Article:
PTS Diagnostics CCO Steve Riendeau
Featured in País Positivo

The following interview with PTS Diagnostics CCO Steve Riendeau recently appeared in the November issue of País Positivo, a monthly editorial magazine on current affairs in Portugal. The original article, written in Portuguese, can be found here. The text below is an English translation.

Master Your Diabetes

Steve Riendeau, Commercial Director of PTS Diagnostics, presents us innovative solutions for people with diabetes, tests for professional or outpatient use with fast, reliable and accurate results.

With regards to the portfolio in the field of diabetes, what can be highlighted?

PTS Diagnostics is the manufacturer of the A1CNow®+ Test System for professional use and the A1CNow® Self Check at-home systems.  Both systems are able to test a person’s A1C using a small fingerstick blood sample and calcuate the result in 5 minutes. The product is NGSP-certified and IFCC-traceable. What sets A1CNow apart from traditional large lab analzyers is that it is small, portable, and battery-powered. Thisallows for ease of use in a variety of settings.

 The A1CNow+ professional product line allows for informed conversations to take place at the point of care between physician and patient. They can discuss how a patient is managing their diabetes in minutes and not have to wait a few days for the test results to come back.

For many individuals living with diabetes  thi could bes as a “game changer” in that they can have a direct insight into the effectiveness of their glucose management efforts and take the proper actions to either maintain or improve those efforts it moving forward. 

How is PTS Diagnostics addressing the future of patient care?

At present, new models of addressing and accessing patient health care have led to an increased focus on closing gaps in care as discrepancies between the recommended medical practices and the care that’s being provided continue. The health care industry is in search of better ways to fill in the gaps.

Those gaps in care are the difference between the health care that we are receiving and what is considered medical best practices. These are becoming increasingly an issue due to the current COVID-19 environment, because getting access to health care has been more challenging for people.

An examples of a gap in care would be where you are supposed to be getting an age-related screening and you’ve missed that screening.  As a result, you may be missing some insight into your health

We have the ability to help close those gaps utilizing our point of care solutions. PTS Diagnostics, bring certified accuracy, precision and speed together to innovate point of care. 

Quality of life is important for diabetes patients. In response, what innovative solutions does PTS Diagnostics offer in order to facilitate the day-to-day life of these patients?

We have been in business for well over 20 years. Here in the U.S., we develop and manufacture a series of point-of-care instruments through which, with a simple fingerstick,  people can gain actionable insights into their health.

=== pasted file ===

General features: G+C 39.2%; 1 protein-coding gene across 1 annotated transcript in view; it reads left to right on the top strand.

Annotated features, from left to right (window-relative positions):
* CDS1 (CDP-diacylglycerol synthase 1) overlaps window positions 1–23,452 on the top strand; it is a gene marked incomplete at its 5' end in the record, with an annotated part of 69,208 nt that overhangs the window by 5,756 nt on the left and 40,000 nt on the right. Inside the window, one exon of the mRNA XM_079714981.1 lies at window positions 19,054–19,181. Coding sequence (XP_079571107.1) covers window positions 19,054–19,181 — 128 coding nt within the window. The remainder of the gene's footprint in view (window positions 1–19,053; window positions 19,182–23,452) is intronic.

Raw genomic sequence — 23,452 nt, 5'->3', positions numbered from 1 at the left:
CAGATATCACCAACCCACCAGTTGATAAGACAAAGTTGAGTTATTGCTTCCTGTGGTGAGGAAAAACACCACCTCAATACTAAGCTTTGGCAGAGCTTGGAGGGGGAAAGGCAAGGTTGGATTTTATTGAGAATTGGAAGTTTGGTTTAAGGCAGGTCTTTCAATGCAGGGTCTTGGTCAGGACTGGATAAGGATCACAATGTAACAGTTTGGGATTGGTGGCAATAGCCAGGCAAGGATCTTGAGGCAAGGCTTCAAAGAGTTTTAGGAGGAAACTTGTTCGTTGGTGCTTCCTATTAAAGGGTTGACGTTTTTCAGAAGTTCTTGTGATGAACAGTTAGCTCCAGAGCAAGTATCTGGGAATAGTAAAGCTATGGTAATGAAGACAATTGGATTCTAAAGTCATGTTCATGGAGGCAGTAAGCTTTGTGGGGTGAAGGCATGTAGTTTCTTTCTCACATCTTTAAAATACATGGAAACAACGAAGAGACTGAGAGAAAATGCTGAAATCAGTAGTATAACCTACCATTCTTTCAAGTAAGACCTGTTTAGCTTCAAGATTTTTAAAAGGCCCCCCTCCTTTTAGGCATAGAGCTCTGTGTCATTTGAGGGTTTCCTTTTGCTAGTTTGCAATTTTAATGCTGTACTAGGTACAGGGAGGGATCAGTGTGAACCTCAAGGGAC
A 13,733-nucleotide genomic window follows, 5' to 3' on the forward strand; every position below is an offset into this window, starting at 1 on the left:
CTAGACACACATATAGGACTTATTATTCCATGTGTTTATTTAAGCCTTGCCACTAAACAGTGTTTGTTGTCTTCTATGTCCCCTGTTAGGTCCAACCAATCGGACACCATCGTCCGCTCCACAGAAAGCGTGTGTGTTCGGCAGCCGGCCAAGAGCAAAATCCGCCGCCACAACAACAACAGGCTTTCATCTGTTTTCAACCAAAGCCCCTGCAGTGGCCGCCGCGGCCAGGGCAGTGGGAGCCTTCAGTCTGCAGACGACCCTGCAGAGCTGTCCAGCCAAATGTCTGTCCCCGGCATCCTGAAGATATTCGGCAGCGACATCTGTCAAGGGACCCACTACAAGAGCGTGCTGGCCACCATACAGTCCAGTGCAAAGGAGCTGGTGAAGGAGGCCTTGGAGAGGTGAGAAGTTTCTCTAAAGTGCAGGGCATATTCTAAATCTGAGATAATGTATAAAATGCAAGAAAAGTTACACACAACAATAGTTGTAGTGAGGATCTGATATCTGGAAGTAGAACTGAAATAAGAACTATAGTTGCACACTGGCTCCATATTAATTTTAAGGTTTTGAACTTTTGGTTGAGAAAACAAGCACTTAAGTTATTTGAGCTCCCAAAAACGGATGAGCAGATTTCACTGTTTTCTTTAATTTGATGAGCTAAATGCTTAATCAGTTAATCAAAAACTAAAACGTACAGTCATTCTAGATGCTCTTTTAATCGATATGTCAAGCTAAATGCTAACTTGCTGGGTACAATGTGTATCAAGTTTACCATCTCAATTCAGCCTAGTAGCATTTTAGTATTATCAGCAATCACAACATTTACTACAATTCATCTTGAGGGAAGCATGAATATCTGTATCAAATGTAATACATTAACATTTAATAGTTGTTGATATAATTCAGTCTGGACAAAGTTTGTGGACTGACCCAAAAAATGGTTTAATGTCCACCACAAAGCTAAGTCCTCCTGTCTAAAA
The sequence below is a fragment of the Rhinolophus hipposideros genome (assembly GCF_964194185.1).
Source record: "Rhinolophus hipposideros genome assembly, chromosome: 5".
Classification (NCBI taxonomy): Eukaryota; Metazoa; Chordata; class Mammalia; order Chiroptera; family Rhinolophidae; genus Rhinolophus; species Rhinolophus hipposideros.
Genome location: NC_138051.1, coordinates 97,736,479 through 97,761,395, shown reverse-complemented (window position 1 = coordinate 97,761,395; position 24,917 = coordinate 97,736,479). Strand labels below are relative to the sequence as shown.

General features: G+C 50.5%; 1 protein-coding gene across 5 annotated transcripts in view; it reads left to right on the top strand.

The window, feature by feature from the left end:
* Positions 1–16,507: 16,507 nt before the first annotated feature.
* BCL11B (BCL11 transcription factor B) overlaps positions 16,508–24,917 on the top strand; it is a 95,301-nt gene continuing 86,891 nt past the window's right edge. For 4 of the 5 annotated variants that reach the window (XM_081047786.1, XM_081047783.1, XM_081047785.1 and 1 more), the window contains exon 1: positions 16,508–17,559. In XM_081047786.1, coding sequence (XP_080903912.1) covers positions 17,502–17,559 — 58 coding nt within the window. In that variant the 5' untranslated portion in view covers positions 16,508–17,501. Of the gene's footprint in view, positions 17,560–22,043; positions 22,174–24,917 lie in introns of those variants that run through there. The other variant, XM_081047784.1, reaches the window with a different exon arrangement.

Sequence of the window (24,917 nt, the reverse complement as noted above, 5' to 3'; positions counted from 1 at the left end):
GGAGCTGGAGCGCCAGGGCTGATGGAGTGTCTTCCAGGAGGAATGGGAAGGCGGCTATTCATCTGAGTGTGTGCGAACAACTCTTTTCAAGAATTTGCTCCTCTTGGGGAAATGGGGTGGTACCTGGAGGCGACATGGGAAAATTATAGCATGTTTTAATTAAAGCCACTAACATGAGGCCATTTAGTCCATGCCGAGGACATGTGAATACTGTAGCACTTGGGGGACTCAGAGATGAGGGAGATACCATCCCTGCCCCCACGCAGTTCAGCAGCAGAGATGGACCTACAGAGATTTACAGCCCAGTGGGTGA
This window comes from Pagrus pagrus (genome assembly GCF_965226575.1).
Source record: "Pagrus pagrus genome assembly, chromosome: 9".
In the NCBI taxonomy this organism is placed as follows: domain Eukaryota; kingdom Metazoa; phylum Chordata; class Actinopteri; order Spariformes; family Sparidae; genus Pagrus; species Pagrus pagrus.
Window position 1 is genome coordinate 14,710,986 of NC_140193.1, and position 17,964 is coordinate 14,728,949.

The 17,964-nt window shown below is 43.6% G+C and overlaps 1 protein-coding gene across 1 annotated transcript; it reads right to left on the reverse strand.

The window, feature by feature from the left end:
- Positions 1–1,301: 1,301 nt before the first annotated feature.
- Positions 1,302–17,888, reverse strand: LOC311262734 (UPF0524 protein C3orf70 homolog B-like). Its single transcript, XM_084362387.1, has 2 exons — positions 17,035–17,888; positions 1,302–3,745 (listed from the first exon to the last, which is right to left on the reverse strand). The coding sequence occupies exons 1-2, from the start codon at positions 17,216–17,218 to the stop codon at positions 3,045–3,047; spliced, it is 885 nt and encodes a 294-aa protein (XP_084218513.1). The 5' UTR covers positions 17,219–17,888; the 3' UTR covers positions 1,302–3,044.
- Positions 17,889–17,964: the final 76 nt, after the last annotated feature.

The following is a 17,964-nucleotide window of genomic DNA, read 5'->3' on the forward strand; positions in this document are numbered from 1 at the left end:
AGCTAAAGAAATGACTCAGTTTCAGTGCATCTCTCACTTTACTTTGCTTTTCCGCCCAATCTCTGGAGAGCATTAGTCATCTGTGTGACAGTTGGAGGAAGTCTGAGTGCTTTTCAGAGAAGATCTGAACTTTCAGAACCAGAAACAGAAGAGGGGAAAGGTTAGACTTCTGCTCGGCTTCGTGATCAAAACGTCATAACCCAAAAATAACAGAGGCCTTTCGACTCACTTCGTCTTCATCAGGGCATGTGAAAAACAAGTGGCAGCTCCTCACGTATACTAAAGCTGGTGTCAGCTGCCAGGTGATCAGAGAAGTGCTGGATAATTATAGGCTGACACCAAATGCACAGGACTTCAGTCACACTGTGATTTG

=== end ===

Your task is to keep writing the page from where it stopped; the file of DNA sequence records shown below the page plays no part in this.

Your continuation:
Our A1CNow+ test system offers those living with diabetes a method by which they can test their HbA1c and obtain anaccurate HbA1c result in a matter of minutes. This can give both healthcare physicians treating their diabetic patients and the patients themselves, a direct look into how a patient’s diabetes is being managed. Based upon the result calculated, it allows for face-to-face dialogue and consultation between the healthcare provider and the patient.

Our A1CNow solutions are configured so they can be utilized in a professional healthcare facility, wellness event, or inside a patient’s home.  

How do PTS Diagnostics products combine technology and diagnostic solutions to facilitate patient/healthcare provider interaction?

One of the benefits of our devices is that the professional user can  have consultation directly with the patient and discuss their numbers, their
results, their understanding of how they’re managing these diseases. With our
diagnostics solutions, portable technology can deliver test results all at the
point of care, creating the ability for a patient’s medical information to be
shared in a matter of minutes rather than several days.

The key to success for patients in their long term health and well-being is their engagement or disease processes. There’s nothing that maximizes that better than having results of a test readily available and immediately discussed with the provider through its people,
technology and service.

Where do you see your technology being utilized more in the future?

Access to testing continues to improve  with the help of our technology in alternate health care settings such as the pharmacy, the workplace, telemedicine, and most recently inside the patient’s homes. The points of care have been redefined. Presently, we are now looking an increase in the care at home, with options from visiting nurses and other entities.


There is nothing more valuable than being able to provide a lab test at that time of that visit. Pharmacies have now become a critical access point for patients because they have a tendency to go there frequently and can get several needs met at one time, as we’ve seen with COVID-19 vaccinations here. 

We see our point of care testing solutions fulfilling possible new roles and services that these sectors, particularly ones that the pharmacies are being asked to provide by terms of testing for cholesterol, glucose, etc. As the roles of the pharmacies are changing worldwide, we are growing with them through this time as evident by the work we’ve been focused on with groups such as Alphega Pharmacy.